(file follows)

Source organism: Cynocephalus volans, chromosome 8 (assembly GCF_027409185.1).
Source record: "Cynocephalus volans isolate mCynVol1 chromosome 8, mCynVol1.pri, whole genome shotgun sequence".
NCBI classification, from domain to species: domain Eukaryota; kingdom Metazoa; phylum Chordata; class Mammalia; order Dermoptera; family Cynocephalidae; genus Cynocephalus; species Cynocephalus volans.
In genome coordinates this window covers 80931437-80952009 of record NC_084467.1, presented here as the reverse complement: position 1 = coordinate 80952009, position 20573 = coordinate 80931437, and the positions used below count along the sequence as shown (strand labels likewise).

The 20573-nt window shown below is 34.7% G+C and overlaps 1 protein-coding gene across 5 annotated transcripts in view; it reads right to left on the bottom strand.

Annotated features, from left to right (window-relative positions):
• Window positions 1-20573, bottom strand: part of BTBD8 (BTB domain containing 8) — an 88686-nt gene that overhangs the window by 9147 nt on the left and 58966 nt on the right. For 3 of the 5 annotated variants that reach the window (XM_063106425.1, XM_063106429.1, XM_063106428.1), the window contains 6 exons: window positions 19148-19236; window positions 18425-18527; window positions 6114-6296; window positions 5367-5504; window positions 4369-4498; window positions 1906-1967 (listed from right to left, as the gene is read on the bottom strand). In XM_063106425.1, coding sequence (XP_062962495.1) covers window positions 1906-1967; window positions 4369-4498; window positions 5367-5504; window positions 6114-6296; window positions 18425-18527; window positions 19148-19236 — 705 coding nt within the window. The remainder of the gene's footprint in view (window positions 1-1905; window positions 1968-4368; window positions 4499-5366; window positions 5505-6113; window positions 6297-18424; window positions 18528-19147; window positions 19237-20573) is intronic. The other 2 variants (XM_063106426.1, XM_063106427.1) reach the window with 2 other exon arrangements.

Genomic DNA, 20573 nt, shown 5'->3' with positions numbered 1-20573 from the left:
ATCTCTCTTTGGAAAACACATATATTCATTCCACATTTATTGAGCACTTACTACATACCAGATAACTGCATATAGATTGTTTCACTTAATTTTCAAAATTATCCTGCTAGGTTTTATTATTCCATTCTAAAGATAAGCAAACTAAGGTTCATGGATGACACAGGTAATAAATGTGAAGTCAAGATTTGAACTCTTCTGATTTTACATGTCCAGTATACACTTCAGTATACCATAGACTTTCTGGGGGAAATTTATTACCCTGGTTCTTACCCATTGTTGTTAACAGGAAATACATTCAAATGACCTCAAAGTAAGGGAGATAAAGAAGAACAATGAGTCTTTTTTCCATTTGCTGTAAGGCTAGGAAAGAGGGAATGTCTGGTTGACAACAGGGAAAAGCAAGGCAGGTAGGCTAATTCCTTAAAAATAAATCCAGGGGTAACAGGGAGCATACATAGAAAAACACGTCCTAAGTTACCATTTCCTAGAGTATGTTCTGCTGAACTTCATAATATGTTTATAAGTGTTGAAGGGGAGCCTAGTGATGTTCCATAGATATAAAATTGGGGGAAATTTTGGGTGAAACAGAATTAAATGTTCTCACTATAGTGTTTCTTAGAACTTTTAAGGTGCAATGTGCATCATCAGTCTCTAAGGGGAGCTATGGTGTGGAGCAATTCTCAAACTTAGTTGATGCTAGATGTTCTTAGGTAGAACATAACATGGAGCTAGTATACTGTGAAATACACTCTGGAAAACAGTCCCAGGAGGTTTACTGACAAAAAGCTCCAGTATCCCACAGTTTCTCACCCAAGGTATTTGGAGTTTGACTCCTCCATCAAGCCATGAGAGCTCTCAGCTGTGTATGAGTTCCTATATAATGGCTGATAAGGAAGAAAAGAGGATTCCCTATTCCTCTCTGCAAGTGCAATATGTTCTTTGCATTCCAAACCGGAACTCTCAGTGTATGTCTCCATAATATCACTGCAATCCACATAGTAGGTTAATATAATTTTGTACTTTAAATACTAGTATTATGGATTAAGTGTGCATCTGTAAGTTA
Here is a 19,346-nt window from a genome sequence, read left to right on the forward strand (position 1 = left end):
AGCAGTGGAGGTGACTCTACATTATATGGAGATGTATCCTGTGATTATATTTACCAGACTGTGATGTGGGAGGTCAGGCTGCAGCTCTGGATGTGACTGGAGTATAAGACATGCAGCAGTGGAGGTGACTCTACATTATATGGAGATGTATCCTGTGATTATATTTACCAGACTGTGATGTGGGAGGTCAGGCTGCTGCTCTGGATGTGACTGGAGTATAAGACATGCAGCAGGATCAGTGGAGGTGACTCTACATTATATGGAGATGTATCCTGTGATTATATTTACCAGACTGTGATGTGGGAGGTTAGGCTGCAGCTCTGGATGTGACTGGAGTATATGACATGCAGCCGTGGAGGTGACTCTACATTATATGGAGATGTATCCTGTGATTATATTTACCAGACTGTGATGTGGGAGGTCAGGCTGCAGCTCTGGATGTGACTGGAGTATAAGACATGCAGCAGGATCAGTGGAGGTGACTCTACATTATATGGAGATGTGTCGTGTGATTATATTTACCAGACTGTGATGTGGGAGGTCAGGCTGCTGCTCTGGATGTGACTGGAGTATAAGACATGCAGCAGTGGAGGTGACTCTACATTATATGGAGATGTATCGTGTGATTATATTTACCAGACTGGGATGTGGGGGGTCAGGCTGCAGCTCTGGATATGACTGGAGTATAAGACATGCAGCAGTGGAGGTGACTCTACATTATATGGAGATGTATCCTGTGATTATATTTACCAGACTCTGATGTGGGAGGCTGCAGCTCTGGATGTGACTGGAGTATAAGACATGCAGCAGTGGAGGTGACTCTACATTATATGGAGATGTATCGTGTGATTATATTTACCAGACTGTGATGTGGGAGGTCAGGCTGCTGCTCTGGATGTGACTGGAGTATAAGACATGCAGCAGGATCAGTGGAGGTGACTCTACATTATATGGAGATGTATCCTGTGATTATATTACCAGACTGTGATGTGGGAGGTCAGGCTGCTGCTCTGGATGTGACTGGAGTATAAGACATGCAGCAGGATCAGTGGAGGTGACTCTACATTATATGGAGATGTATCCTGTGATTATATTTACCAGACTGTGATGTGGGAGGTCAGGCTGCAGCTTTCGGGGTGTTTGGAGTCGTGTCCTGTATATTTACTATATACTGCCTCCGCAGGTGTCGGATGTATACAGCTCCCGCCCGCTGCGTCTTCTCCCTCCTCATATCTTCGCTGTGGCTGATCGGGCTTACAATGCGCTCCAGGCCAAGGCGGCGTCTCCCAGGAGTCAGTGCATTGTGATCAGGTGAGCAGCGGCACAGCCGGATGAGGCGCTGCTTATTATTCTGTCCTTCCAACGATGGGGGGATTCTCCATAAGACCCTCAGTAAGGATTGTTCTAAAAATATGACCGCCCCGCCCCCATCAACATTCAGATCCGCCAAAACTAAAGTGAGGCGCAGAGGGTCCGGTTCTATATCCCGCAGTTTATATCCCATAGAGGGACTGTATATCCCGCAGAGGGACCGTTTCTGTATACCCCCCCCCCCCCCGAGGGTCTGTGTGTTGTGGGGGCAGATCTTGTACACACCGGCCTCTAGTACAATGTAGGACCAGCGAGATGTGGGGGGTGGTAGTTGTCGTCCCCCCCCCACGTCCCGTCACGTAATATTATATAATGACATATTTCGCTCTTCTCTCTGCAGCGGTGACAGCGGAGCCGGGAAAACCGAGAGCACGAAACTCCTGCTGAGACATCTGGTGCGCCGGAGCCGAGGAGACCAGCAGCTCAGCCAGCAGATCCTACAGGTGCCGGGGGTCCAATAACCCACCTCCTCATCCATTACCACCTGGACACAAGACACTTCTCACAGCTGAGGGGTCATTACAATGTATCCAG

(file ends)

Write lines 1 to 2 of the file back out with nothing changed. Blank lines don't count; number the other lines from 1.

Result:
Source organism: Cynocephalus volans, chromosome 8 (assembly GCF_027409185.1).
Source record: "Cynocephalus volans isolate mCynVol1 chromosome 8, mCynVol1.pri, whole genome shotgun sequence".